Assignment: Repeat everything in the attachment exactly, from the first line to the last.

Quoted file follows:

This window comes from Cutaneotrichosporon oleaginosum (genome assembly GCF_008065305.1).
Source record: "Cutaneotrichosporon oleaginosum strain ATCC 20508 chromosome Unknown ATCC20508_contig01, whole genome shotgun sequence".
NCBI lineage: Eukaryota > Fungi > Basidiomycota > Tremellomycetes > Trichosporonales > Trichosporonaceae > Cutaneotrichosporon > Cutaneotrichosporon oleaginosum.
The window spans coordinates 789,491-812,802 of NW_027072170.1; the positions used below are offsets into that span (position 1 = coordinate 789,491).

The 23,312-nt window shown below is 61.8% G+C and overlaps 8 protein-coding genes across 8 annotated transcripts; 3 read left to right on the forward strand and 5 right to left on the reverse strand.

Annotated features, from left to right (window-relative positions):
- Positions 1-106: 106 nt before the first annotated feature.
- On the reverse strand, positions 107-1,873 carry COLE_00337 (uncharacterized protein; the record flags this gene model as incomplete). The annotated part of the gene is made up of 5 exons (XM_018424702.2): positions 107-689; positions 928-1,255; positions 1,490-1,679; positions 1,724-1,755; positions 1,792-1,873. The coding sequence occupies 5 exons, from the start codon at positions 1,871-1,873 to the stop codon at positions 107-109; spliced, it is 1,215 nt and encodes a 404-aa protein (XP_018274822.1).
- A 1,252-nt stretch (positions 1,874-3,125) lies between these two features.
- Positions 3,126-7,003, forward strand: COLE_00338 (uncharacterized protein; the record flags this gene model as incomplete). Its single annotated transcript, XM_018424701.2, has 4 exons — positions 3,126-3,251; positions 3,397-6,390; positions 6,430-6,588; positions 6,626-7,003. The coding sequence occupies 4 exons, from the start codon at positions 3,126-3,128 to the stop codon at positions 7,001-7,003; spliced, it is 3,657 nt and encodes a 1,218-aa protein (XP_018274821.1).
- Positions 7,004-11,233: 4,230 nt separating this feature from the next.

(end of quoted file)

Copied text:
This window comes from Cutaneotrichosporon oleaginosum (genome assembly GCF_008065305.1).
Source record: "Cutaneotrichosporon oleaginosum strain ATCC 20508 chromosome Unknown ATCC20508_contig01, whole genome shotgun sequence".
NCBI lineage: Eukaryota > Fungi > Basidiomycota > Tremellomycetes > Trichosporonales > Trichosporonaceae > Cutaneotrichosporon > Cutaneotrichosporon oleaginosum.
The window spans coordinates 789,491-812,802 of NW_027072170.1; the positions used below are offsets into that span (position 1 = coordinate 789,491).

The 23,312-nt window shown below is 61.8% G+C and overlaps 8 protein-coding genes across 8 annotated transcripts; 3 read left to right on the forward strand and 5 right to left on the reverse strand.

Annotated features, from left to right (window-relative positions):
- Positions 1-106: 106 nt before the first annotated feature.
- On the reverse strand, positions 107-1,873 carry COLE_00337 (uncharacterized protein; the record flags this gene model as incomplete). The annotated part of the gene is made up of 5 exons (XM_018424702.2): positions 107-689; positions 928-1,255; positions 1,490-1,679; positions 1,724-1,755; positions 1,792-1,873. The coding sequence occupies 5 exons, from the start codon at positions 1,871-1,873 to the stop codon at positions 107-109; spliced, it is 1,215 nt and encodes a 404-aa protein (XP_018274822.1).
- A 1,252-nt stretch (positions 1,874-3,125) lies between these two features.
- Positions 3,126-7,003, forward strand: COLE_00338 (uncharacterized protein; the record flags this gene model as incomplete). Its single annotated transcript, XM_018424701.2, has 4 exons — positions 3,126-3,251; positions 3,397-6,390; positions 6,430-6,588; positions 6,626-7,003. The coding sequence occupies 4 exons, from the start codon at positions 3,126-3,128 to the stop codon at positions 7,001-7,003; spliced, it is 3,657 nt and encodes a 1,218-aa protein (XP_018274821.1).
- Positions 7,004-11,233: 4,230 nt separating this feature from the next.